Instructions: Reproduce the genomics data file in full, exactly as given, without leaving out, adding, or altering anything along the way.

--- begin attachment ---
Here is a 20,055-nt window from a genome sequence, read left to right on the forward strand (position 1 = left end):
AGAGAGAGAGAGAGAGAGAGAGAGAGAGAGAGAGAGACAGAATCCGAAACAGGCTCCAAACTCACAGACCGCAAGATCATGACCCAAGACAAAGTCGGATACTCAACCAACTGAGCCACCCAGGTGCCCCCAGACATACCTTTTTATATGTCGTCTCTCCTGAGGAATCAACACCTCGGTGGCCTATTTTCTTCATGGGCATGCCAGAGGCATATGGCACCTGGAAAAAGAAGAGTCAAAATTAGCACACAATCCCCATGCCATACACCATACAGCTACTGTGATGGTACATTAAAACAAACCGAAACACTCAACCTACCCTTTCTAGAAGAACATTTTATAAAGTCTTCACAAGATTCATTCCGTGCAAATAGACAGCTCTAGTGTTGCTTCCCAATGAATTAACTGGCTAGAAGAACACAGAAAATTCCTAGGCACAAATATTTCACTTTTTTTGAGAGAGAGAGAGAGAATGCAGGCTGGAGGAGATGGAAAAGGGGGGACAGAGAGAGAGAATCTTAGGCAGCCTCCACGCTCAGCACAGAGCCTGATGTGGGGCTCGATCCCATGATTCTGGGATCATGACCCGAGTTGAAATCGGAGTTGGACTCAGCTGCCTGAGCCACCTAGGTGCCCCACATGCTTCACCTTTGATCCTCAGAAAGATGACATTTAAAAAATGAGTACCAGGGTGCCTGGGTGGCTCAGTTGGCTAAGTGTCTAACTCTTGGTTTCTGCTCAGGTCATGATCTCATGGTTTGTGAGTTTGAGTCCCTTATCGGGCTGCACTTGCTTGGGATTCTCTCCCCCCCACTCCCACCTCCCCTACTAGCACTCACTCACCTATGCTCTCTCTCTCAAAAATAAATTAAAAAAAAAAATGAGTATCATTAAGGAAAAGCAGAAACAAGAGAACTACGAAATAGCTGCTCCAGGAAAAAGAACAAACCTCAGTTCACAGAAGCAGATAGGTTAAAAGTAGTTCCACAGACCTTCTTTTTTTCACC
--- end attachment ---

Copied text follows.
Here is a 20,055-nt window from a genome sequence, read left to right on the forward strand (position 1 = left end):
AGAGAGAGAGAGAGAGAGAGAGAGAGAGAGAGAGAGACAGAATCCGAAACAGGCTCCAAACTCACAGACCGCAAGATCATGACCCAAGACAAAGTCGGATACTCAACCAACTGAGCCACCCAGGTGCCCCCAGACATACCTTTTTATATGTCGTCTCTCCTGAGGAATCAACACCTCGGTGGCCTATTTTCTTCATGGGCATGCCAGAGGCATATGGCACCTGGAAAAAGAAGAGTCAAAATTAGCACACAATCCCCATGCCATACACCATACAGCTACTGTGATGGTACATTAAAACAAACCGAAACACTCAACCTACCCTTTCTAGAAGAACATTTTATAAAGTCTTCACAAGATTCATTCCGTGCAAATAGACAGCTCTAGTGTTGCTTCCCAATGAATTAACTGGCTAGAAGAACACAGAAAATTCCTAGGCACAAATATTTCACTTTTTTTGAGAGAGAGAGAGAGAATGCAGGCTGGAGGAGATGGAAAAGGGGGGACAGAGAGAGAGAATCTTAGGCAGCCTCCACGCTCAGCACAGAGCCTGATGTGGGGCTCGATCCCATGATTCTGGGATCATGACCCGAGTTGAAATCGGAGTTGGACTCAGCTGCCTGAGCCACCTAGGTGCCCCACATGCTTCACCTTTGATCCTCAGAAAGATGACATTTAAAAAATGAGTACCAGGGTGCCTGGGTGGCTCAGTTGGCTAAGTGTCTAACTCTTGGTTTCTGCTCAGGTCATGATCTCATGGTTTGTGAGTTTGAGTCCCTTATCGGGCTGCACTTGCTTGGGATTCTCTCCCCCCCACTCCCACCTCCCCTACTAGCACTCACTCACCTATGCTCTCTCTCTCAAAAATAAATTAAAAAAAAAAATGAGTATCATTAAGGAAAAGCAGAAACAAGAGAACTACGAAATAGCTGCTCCAGGAAAAAGAACAAACCTCAGTTCACAGAAGCAGATAGGTTAAAAGTAGTTCCACAGACCTTCTTTTTTTCACC